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Demographic and temporal trends in out of hospital sudden cardiac death in Belfast
  1. M J Moore1,
  2. B M Glover1,
  3. C J McCann1,
  4. N A Cromie1,
  5. P Ferguson2,
  6. D C Catney3,
  7. F Kee4,
  8. A A J Adgey5
  1. 1Regional Medical Cardiology Centre, Royal Victoria Hospital, Belfast, UK
  2. 2Queen’s University, Belfast, UK
  3. 3Northern Ireland Cancer Registry, Belfast, UK
  4. 4Epidemiology and Public Health, Queen’s University, Belfast, UK
  5. 5Regional Medical Cardiology Centre, Royal Victoria Hospital, Belfast, UK
  1. Correspondence to:
    Professor A A Jennifer Adgey
    Regional Medical Cardiology Centre, Royal Victoria Hospital, Belfast BT12 6BA, UK; jennifer.adgey{at}


Objective: To determine the epidemiology of out of hospital sudden cardiac death (OHSCD) in Belfast from 1 August 2003 to 31 July 2004.

Design: Prospective examination of out of hospital cardiac arrests by using the Utstein style and necropsy reports. World Health Organization criteria were applied to determine the number of sudden cardiac deaths.

Results: Of 300 OHSCDs, 197 (66%) in men, mean age (SD) 68 (14) years, 234 (78%) occurred at home. The emergency medical services (EMS) attended 279 (93%). Rhythm on EMS arrival was ventricular fibrillation (VF) in 75 (27%). The call to response interval (CRI) was mean (SD) 8 (3) minutes. Among patients attended by the EMS, 9.7% were resuscitated and 7.2% survived to leave hospital alive. The CRI for survivors was mean (SD) 5 (2) minutes and for non-survivors, 8 (3) minutes (p < 0.001). Ninety one (30%) OHSCDs were witnessed; of these 91 patients 48 (53%) had VF on EMS arrival. The survival rate for witnessed VF arrests was 20 of 48 (41.7%): all 20 survivors had VF as the presenting rhythm and CRI ⩽ 7 minutes. The European age standardised incidence for OHSCD was 122/100 000 (95% confidence interval 111 to 133) for men and 41/100 000 (95% confidence interval 36 to 46) for women.

Conclusion: Despite a 37% reduction in heart attack mortality in Ireland over the past 20 years, the incidence of OHSCD in Belfast has not fallen. In this study, 78% of OHSCDs occurred at home.

  • AED, automated external defibrillator
  • CAD, coronary artery disease
  • CI, confidence interval
  • CPR, cardiopulmonary resuscitation
  • CRI, call to response interval
  • EMS, emergency medical services
  • OHCA, out of hospital cardiac arrest
  • OHSCD, out of hospital sudden cardiac death
  • PAD, public access defibrillation
  • SCD, sudden cardiac death
  • VF, ventricular fibrillation
  • sudden cardiac death
  • ventricular fibrillation
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Despite improvements in diagnosis and management over the past three decades, coronary artery disease (CAD) is the major cause of death in the western world.1 The majority of CAD deaths occur outside of hospital,2 with the largest component being sudden cardiac death (SCD).3

The current definition of SCD describes death within one hour of onset of symptoms.4 From a practical viewpoint estimating the duration of the symptoms that preceded death is often very difficult among patients found “dead on arrival”. Often information is lacking about the occurrence and timing of any symptoms, and for many out of hospital SCDs (OHSCDs) the emergency medical services (EMS) are not deployed. For these reasons the true incidence of OHSCD is difficult to ascertain.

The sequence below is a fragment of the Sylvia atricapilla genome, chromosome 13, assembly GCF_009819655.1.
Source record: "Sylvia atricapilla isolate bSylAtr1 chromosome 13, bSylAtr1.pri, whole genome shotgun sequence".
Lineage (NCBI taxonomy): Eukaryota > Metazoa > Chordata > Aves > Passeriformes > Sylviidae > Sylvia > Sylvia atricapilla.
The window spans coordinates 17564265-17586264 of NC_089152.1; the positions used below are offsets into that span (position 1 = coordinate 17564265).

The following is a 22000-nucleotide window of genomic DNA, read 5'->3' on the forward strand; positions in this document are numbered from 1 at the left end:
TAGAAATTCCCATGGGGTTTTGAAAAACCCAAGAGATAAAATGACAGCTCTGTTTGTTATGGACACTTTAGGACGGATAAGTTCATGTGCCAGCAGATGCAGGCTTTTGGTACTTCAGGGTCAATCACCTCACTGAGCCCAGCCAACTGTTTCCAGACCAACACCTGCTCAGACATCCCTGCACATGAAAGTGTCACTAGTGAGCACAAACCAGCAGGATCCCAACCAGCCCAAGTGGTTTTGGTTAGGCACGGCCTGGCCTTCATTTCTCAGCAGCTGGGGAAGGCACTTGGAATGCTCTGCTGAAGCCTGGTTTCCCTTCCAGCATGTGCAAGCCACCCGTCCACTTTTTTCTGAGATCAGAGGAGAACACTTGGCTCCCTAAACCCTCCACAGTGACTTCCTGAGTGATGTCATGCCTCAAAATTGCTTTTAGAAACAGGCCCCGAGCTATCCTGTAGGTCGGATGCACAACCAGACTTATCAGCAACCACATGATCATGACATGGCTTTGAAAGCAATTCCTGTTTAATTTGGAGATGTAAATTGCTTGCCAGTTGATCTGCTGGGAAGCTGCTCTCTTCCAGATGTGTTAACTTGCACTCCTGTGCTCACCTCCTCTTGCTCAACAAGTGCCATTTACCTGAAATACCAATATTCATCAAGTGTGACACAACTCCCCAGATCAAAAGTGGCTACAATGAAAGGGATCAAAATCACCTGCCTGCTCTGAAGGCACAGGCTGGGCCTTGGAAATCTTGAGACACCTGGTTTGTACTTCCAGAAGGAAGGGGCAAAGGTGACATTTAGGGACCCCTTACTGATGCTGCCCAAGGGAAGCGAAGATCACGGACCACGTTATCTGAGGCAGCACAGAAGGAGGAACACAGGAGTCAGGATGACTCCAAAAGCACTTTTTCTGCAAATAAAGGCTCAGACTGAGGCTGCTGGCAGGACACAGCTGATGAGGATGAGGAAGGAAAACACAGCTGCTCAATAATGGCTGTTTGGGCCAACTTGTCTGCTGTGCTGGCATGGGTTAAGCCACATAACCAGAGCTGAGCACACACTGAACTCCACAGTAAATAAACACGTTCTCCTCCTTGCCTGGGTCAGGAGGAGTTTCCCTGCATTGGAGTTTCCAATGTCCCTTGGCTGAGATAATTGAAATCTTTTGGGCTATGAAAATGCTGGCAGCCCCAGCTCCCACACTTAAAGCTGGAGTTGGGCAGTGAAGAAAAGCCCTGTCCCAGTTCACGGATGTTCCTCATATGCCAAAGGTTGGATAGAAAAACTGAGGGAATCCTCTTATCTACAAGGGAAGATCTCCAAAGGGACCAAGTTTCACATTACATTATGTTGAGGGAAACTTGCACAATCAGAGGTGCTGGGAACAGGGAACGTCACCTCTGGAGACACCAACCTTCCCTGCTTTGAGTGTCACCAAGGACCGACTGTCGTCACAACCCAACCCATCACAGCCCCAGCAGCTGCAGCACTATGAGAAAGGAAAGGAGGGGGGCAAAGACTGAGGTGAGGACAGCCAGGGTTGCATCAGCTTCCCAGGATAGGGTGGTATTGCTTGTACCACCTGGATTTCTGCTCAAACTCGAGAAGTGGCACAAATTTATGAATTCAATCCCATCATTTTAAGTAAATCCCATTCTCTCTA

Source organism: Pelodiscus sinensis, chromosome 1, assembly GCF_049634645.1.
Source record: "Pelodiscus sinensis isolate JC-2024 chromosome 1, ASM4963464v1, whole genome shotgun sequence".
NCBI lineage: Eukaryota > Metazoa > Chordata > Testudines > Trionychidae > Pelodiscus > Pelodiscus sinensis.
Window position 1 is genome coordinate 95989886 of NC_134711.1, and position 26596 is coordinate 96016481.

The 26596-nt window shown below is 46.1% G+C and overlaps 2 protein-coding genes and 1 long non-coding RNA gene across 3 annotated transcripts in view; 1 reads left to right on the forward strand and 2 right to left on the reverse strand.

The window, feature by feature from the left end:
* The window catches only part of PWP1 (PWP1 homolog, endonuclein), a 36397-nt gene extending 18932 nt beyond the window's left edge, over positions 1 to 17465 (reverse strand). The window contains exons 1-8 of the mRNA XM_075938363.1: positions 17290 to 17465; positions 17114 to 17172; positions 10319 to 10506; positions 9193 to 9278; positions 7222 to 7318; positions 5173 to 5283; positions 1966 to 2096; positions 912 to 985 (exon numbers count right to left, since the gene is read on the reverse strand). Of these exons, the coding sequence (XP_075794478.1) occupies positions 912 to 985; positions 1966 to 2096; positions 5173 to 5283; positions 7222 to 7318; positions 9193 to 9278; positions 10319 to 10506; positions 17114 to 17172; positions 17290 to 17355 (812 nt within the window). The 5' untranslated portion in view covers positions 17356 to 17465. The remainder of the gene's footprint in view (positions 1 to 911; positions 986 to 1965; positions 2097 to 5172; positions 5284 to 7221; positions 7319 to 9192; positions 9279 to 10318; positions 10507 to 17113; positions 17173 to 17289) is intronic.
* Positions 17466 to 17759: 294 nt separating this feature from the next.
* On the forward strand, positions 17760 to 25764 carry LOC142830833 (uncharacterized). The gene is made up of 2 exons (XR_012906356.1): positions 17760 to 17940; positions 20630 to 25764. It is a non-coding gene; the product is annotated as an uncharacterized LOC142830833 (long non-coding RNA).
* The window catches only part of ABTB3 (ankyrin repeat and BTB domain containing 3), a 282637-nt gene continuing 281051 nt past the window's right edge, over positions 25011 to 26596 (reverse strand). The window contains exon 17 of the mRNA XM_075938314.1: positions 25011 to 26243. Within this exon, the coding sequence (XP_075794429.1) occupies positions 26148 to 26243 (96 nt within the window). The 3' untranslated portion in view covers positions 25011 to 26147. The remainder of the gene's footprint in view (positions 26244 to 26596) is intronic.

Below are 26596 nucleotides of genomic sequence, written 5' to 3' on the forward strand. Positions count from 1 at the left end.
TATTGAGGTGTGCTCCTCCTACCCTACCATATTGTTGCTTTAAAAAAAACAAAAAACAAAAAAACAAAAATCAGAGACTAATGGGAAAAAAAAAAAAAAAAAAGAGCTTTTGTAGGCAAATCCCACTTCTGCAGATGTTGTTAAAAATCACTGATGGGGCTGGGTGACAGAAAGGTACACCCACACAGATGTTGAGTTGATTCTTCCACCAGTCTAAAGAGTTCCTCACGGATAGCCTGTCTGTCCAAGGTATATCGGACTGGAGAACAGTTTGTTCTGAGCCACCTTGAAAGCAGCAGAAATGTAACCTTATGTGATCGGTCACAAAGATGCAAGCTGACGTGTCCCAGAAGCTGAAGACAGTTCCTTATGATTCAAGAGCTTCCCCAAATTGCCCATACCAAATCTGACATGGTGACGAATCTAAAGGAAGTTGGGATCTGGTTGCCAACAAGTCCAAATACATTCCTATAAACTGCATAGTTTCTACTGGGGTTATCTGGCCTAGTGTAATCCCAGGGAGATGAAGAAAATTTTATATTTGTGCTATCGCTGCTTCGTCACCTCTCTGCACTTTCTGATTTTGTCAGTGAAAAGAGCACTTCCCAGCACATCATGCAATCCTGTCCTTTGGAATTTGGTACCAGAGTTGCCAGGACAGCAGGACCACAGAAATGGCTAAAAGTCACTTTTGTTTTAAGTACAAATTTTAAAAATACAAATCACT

Forensic pathologists studying unwitnessed deaths may use the definition “sudden” for the death of a person known to have been alive and functioning normally 24 hours before.5 The exclusion of unwitnessed deaths seriously biases any study of OHSCD.6 World Health Organization criteria define SCD as unexpected death either within one hour of symptom onset if witnessed or within 24 hours of the person having been observed alive and symptom-free if unwitnessed.7 For these reasons many studies of the incidence of SCD and out of hospital cardiac arrest (OHCA) based only on witnessed cases (or the one hour definition) may be underestimating the full extent of the problem.

Investigators have shown that prospective evaluation of SCD based on necropsy reports, EMS patient report forms, and medical records appears to give a more accurate determination of incidence than retrospective evaluation of death certification data, which can overestimate SCD incidence.7

World Health Organization statistics show that deaths from heart attacks in Ireland have fallen by 37% in the past 20 years.8 Finnish investigators have claimed that a decline in out of hospital CAD deaths has been the leading contributor to the decrease in CAD deaths.2 By using EMS patient report forms, Becker et al9 noted that the incidence of OHCA attended by EMS varied between 36 and 128/100 000 a year. Investigators in Maastricht found the mean yearly incidence of OHCA to be 97/100 000.10 The task force on SCD of the European Society of Cardiology stated that the incidence of SCD ranged between 36–128/100 000 inhabitants a year.11 Investigators assessed deaths from CAD in Belfast and nearby Castlereagh local government districts in 1982 by checking EMS patient report forms, death certification data, and necropsy reports.12 Of 335 OHSCDs, 82% occurred in the home and 67% were due to a “presumed ventricular arrhythmia”. In 1966, earlier investigators had shown that there were 297 CAD deaths within one hour of symptom onset in Belfast City.13